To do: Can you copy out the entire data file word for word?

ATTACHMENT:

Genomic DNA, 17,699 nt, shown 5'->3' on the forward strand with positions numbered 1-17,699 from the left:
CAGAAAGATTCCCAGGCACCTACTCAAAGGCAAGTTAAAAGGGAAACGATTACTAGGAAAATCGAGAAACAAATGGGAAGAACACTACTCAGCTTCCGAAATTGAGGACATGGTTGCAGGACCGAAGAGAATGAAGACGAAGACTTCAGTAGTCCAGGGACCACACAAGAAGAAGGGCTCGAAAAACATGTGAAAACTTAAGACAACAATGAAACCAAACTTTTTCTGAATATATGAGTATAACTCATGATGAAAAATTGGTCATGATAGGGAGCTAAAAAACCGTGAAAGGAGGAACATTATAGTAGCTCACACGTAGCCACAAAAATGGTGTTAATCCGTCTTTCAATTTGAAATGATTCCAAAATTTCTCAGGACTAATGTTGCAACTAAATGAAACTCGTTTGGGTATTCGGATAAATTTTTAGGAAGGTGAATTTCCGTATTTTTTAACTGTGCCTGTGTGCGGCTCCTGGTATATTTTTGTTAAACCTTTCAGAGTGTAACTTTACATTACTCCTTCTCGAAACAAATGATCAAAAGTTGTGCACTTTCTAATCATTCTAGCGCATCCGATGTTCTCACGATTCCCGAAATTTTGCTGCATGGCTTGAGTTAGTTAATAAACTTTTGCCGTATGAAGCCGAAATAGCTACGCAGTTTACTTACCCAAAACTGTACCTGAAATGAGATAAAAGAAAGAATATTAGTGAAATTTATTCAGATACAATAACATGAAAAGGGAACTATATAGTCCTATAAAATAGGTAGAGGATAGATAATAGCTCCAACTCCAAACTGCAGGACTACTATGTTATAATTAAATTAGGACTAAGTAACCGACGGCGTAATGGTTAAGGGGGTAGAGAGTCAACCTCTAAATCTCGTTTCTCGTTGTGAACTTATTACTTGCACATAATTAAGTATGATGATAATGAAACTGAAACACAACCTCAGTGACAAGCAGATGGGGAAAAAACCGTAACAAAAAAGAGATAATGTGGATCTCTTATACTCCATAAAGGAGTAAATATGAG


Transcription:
Genomic DNA, 17,699 nt, shown 5'->3' on the forward strand with positions numbered 1-17,699 from the left:
CAGAAAGATTCCCAGGCACCTACTCAAAGGCAAGTTAAAAGGGAAACGATTACTAGGAAAATCGAGAAACAAATGGGAAGAACACTACTCAGCTTCCGAAATTGAGGACATGGTTGCAGGACCGAAGAGAATGAAGACGAAGACTTCAGTAGTCCAGGGACCACACAAGAAGAAGGGCTCGAAAAACATGTGAAAACTTAAGACAACAATGAAACCAAACTTTTTCTGAATATATGAGTATAACTCATGATGAAAAATTGGTCATGATAGGGAGCTAAAAAACCGTGAAAGGAGGAACATTATAGTAGCTCACACGTAGCCACAAAAATGGTGTTAATCCGTCTTTCAATTTGAAATGATTCCAAAATTTCTCAGGACTAATGTTGCAACTAAATGAAACTCGTTTGGGTATTCGGATAAATTTTTAGGAAGGTGAATTTCCGTATTTTTTAACTGTGCCTGTGTGCGGCTCCTGGTATATTTTTGTTAAACCTTTCAGAGTGTAACTTTACATTACTCCTTCTCGAAACAAATGATCAAAAGTTGTGCACTTTCTAATCATTCTAGCGCATCCGATGTTCTCACGATTCCCGAAATTTTGCTGCATGGCTTGAGTTAGTTAATAAACTTTTGCCGTATGAAGCCGAAATAGCTACGCAGTTTACTTACCCAAAACTGTACCTGAAATGAGATAAAAGAAAGAATATTAGTGAAATTTATTCAGATACAATAACATGAAAAGGGAACTATATAGTCCTATAAAATAGGTAGAGGATAGATAATAGCTCCAACTCCAAACTGCAGGACTACTATGTTATAATTAAATTAGGACTAAGTAACCGACGGCGTAATGGTTAAGGGGGTAGAGAGTCAACCTCTAAATCTCGTTTCTCGTTGTGAACTTATTACTTGCACATAATTAAGTATGATGATAATGAAACTGAAACACAACCTCAGTGACAAGCAGATGGGGAAAAAACCGTAACAAAAAAGAGATAATGTGGATCTCTTATACTCCATAAAGGAGTAAATATGAG